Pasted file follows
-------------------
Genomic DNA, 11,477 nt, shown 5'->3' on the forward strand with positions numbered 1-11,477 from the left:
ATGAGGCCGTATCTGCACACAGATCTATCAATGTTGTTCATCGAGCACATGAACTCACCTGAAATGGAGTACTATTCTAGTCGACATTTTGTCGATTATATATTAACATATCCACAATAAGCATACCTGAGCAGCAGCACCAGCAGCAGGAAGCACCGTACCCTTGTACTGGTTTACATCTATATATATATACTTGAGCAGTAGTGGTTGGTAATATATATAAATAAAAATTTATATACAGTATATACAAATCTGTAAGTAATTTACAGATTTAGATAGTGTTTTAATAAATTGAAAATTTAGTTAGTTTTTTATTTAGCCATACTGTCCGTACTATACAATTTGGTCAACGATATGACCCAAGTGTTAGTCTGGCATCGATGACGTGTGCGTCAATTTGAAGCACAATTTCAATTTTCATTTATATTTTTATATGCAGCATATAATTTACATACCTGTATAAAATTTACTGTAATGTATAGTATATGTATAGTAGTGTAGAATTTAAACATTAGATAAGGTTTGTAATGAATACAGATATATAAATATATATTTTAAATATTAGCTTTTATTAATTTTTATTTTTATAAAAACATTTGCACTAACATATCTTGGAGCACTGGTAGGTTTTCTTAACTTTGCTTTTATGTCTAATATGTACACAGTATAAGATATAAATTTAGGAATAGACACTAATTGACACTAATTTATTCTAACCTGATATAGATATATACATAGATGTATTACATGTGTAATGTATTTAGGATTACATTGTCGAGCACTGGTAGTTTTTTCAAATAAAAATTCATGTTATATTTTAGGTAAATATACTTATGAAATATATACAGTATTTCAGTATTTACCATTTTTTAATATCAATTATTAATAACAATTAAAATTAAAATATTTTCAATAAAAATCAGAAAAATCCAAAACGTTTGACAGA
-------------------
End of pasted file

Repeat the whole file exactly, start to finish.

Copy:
Genomic DNA, 11,477 nt, shown 5'->3' on the forward strand with positions numbered 1-11,477 from the left:
ATGAGGCCGTATCTGCACACAGATCTATCAATGTTGTTCATCGAGCACATGAACTCACCTGAAATGGAGTACTATTCTAGTCGACATTTTGTCGATTATATATTAACATATCCACAATAAGCATACCTGAGCAGCAGCACCAGCAGCAGGAAGCACCGTACCCTTGTACTGGTTTACATCTATATATATATACTTGAGCAGTAGTGGTTGGTAATATATATAAATAAAAATTTATATACAGTATATACAAATCTGTAAGTAATTTACAGATTTAGATAGTGTTTTAATAAATTGAAAATTTAGTTAGTTTTTTATTTAGCCATACTGTCCGTACTATACAATTTGGTCAACGATATGACCCAAGTGTTAGTCTGGCATCGATGACGTGTGCGTCAATTTGAAGCACAATTTCAATTTTCATTTATATTTTTATATGCAGCATATAATTTACATACCTGTATAAAATTTACTGTAATGTATAGTATATGTATAGTAGTGTAGAATTTAAACATTAGATAAGGTTTGTAATGAATACAGATATATAAATATATATTTTAAATATTAGCTTTTATTAATTTTTATTTTTATAAAAACATTTGCACTAACATATCTTGGAGCACTGGTAGGTTTTCTTAACTTTGCTTTTATGTCTAATATGTACACAGTATAAGATATAAATTTAGGAATAGACACTAATTGACACTAATTTATTCTAACCTGATATAGATATATACATAGATGTATTACATGTGTAATGTATTTAGGATTACATTGTCGAGCACTGGTAGTTTTTTCAAATAAAAATTCATGTTATATTTTAGGTAAATATACTTATGAAATATATACAGTATTTCAGTATTTACCATTTTTTAATATCAATTATTAATAACAATTAAAATTAAAATATTTTCAATAAAAATCAGAAAAATCCAAAACGTTTGACAGA